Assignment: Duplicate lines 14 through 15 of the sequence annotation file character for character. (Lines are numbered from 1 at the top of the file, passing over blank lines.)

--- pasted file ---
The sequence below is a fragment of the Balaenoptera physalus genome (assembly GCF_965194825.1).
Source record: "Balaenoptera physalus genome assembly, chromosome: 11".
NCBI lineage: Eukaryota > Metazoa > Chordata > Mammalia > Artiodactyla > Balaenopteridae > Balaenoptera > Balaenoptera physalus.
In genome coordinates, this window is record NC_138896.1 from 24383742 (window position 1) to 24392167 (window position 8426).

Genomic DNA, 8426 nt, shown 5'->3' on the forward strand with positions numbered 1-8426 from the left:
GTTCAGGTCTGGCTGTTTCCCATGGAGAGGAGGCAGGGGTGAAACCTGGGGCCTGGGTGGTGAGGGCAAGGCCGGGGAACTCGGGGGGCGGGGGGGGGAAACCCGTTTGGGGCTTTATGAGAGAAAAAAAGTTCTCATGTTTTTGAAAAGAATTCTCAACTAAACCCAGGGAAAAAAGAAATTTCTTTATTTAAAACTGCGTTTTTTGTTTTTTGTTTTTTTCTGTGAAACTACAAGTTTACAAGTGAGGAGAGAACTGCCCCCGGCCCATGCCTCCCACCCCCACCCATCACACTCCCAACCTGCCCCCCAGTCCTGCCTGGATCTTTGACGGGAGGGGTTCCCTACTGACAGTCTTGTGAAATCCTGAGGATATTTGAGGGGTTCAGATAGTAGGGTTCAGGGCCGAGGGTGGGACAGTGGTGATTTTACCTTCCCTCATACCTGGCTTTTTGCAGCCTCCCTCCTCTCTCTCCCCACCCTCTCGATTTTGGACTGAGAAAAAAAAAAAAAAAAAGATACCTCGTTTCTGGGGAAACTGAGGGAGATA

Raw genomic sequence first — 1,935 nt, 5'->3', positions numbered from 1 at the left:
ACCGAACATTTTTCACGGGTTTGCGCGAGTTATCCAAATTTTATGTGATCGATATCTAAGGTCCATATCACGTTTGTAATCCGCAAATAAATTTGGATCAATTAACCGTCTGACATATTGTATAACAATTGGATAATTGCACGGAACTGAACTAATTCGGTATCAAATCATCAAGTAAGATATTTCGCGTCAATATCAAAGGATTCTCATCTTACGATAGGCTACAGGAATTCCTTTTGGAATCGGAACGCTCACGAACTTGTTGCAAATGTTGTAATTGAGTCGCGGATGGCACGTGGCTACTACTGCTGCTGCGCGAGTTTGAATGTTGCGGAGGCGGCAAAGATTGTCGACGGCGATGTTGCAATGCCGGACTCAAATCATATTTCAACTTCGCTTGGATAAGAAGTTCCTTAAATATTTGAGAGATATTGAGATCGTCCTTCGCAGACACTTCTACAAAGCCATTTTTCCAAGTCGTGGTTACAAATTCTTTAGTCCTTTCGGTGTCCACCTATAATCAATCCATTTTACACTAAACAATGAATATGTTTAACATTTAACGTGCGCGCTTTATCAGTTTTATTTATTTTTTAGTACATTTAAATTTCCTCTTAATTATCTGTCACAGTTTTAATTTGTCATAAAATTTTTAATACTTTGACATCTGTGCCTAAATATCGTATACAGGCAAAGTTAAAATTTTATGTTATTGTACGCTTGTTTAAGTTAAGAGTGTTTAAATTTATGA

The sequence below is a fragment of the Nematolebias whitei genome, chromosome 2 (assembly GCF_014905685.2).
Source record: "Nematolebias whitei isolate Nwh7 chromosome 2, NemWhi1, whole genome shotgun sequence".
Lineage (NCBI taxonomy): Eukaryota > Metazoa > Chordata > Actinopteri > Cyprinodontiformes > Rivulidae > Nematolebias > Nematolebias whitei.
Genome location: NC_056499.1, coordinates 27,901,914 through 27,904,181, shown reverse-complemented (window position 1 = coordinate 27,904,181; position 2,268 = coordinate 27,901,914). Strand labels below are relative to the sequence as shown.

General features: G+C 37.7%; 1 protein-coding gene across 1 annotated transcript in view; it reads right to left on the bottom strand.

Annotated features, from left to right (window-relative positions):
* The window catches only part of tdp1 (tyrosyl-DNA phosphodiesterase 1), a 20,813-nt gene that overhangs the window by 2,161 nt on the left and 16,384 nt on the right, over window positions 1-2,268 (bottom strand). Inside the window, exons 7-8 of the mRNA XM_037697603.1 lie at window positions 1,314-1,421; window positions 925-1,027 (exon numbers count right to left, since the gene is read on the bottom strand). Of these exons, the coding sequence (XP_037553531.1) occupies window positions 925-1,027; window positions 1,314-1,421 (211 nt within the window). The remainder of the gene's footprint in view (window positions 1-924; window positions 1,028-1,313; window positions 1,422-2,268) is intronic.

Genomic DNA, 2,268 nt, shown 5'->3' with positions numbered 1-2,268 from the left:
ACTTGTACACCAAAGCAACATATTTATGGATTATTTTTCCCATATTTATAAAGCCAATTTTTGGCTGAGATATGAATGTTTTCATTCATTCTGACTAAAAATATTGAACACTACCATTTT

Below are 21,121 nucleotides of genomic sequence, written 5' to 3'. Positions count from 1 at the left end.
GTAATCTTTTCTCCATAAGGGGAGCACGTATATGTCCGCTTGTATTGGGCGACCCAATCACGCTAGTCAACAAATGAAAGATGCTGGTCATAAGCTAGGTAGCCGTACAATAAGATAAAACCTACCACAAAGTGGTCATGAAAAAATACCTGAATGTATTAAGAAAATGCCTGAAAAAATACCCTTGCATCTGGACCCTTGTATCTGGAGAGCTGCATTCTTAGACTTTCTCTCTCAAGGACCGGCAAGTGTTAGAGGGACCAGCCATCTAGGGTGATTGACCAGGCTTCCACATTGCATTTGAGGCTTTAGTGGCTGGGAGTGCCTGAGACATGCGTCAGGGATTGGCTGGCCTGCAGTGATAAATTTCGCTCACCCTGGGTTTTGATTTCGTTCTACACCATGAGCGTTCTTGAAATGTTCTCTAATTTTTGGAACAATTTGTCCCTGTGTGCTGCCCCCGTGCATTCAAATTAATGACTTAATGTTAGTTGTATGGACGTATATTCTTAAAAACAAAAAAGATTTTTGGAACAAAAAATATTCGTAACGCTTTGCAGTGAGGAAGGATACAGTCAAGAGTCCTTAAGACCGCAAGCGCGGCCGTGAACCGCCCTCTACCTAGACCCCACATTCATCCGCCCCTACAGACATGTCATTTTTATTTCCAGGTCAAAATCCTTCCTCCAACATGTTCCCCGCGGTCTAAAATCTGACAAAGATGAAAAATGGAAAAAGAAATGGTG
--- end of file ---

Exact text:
Annotated features, from left to right (window-relative positions):
* The window catches only part of tdp1 (tyrosyl-DNA phosphodiesterase 1), a 20,813-nt gene that overhangs the window by 2,161 nt on the left and 16,384 nt on the right, over window positions 1-2,268 (bottom strand). Inside the window, exons 7-8 of the mRNA XM_037697603.1 lie at window positions 1,314-1,421; window positions 925-1,027 (exon numbers count right to left, since the gene is read on the bottom strand). Of these exons, the coding sequence (XP_037553531.1) occupies window positions 925-1,027; window positions 1,314-1,421 (211 nt within the window). The remainder of the gene's footprint in view (window positions 1-924; window positions 1,028-1,313; window positions 1,422-2,268) is intronic.